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Turkey's economy: a story of success with an uncertain future

OSW Commentary
2013-11-06

In the decade since the Justice and Development Party (AKP) came to power, Turkey’s economy has become synonymous with success and well-implemented reforms. Economic development has been the basis of both socio-political stability inside the country and of an ambitious foreign policy agenda pursued by the AKP. However, the risks associated with a series of unresolved issues are becoming increasingly apparent. These include the country’s current account deficit, its over-reliance on short-term external financing, and unfinished reforms, for example of the education sector.

This leaves Turkey exposed to over-dependence on investors, especially from the West. Consequently, Ankara has become a hostage of its own image as an economically successful state with a stable socio-political system. Any changes to this image would cause capital flight, as exemplified by the outflow of portfolio investment[1] and an increase in the cost of external debt[2] that followed the nationwide protests over the proposed closure of Gezi Park last summer. In addition, Turkey remains vulnerable to potential changes in investor sentiment towards emerging markets.

 

Turkeys economic success and its roots

The past decade has been a time of economic boom for Turkey. Between 2002 and 2007, the country's economy grew at an annual rate of 7.2%. Turkey also performed relatively well throughout the global financial crisis: after a slowdown in GDP growth to just 0.6% in 2008 and a subsequent recession (which saw a 4.6% contraction in GDP), the economy strongly rebounded, producing 8.8% growth in 2010 and 9.2% in 2011. The economic success was partly the result of a series of reforms initiated by Economy Minister Kemal Derviş in the aftermath the 1999-2001 economic crisis, and partly thanks to the 2000-2001 IMF stabilisation programmes. These reforms were continued by the AKP after the party secured a parliamentary majority in the 2002 elections, which stabilised the country’s political scene and created the right conditions for implementing reforms. The AKP government began the privatisation of loss-making state-owned enterprises, which resulted in an unprecedented inflow of foreign direct investment[3]. It also carried out a successful reform of the banking system, which protected it against the fallout from the global financial crisis. In addition, Turkey adopted a floating exchange rate system, lifted restrictions on foreign capital inflows, tightened fiscal discipline, increased the independence of the Central Bank, and stabilised inflation.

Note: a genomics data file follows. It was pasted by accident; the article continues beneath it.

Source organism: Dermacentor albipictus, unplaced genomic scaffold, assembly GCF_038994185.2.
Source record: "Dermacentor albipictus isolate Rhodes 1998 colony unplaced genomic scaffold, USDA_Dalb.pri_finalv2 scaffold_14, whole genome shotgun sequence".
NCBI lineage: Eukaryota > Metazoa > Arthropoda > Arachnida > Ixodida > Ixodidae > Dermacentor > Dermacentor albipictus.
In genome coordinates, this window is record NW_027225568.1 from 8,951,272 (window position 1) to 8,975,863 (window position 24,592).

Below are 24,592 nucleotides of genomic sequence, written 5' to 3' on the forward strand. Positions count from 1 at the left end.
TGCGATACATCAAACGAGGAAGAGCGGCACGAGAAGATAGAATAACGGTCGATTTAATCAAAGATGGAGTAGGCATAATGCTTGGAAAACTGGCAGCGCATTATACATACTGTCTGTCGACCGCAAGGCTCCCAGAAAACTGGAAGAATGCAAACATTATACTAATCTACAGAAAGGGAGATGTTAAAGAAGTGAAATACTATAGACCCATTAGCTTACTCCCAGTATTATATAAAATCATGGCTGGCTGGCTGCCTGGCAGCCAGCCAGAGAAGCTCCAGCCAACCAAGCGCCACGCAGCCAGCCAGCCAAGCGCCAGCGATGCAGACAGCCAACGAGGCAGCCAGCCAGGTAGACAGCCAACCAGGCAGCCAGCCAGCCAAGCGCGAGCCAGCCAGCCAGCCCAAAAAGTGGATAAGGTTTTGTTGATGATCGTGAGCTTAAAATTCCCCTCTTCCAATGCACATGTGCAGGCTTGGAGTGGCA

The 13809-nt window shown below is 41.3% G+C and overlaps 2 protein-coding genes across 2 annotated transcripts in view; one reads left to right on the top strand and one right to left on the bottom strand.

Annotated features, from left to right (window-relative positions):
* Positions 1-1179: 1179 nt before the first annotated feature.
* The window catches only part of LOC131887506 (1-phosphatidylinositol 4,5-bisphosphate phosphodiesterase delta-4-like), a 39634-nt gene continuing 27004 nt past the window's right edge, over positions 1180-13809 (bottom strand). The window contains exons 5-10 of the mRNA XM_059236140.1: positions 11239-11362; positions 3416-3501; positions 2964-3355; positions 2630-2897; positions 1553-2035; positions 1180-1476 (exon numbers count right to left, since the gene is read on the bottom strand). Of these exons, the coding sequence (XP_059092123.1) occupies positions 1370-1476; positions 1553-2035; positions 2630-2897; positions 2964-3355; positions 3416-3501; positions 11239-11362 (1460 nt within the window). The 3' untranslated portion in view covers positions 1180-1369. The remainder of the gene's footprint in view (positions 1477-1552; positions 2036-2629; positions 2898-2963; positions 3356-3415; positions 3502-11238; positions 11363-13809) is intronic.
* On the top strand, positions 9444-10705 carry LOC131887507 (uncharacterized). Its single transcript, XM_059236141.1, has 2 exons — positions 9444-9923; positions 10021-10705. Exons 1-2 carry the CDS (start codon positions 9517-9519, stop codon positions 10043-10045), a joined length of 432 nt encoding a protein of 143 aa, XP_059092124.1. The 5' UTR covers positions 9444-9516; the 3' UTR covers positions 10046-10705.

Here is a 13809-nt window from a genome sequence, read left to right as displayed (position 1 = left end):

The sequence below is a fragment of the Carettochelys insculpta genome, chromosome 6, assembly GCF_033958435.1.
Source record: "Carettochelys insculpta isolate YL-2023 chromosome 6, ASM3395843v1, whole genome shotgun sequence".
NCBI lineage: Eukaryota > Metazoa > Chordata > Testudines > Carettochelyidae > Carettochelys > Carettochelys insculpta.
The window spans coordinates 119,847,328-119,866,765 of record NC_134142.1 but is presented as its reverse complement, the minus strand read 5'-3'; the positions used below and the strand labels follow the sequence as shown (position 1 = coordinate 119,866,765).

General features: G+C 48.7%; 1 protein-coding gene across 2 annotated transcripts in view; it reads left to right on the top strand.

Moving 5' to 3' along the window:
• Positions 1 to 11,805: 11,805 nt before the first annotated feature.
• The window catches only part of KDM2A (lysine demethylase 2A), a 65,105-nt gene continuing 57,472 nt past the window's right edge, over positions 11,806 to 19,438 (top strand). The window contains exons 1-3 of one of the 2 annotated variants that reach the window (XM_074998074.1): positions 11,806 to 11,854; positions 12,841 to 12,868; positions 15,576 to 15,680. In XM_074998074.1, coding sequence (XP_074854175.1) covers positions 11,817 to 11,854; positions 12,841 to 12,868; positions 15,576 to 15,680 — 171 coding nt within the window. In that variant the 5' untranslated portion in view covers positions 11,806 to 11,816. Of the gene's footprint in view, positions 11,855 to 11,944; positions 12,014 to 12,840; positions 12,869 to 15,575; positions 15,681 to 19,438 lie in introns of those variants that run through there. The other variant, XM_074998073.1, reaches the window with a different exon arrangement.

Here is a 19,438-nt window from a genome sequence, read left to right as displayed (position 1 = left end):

The Turkish economy also benefited from objective conditions: its geographical location, namely, its proximity to EU markets, as well as from a growing population, whose economic potential has not yet been fully exploited (between 2001 and 2012, Turkey’s population increased by 10 million people, reaching 75 million). Turkey has also capitalised on the upward economic trend in other parts of the world and on the launch of accession talks with the EU, which have been a catalyst for further reforms and have had a positive influence on the perception of the country among foreign investors.

One effect of the reforms has been the emergence of a new class of entrepreneurs in central Anatolia, creating an alternative to the industrial class traditionally based in and around Istanbul. The owners of small and medium-sized companies in Central Turkey (Ankara, Kayseri, Gaziantep), who support the AKP, have become the main engine of Turkey's export expansion into the Middle East and North Africa. Over time, the so-called Anatolian tigers amassed sufficient capital to begin competing with Istanbul-based holdings[4] and created an alternative economic elite in the country.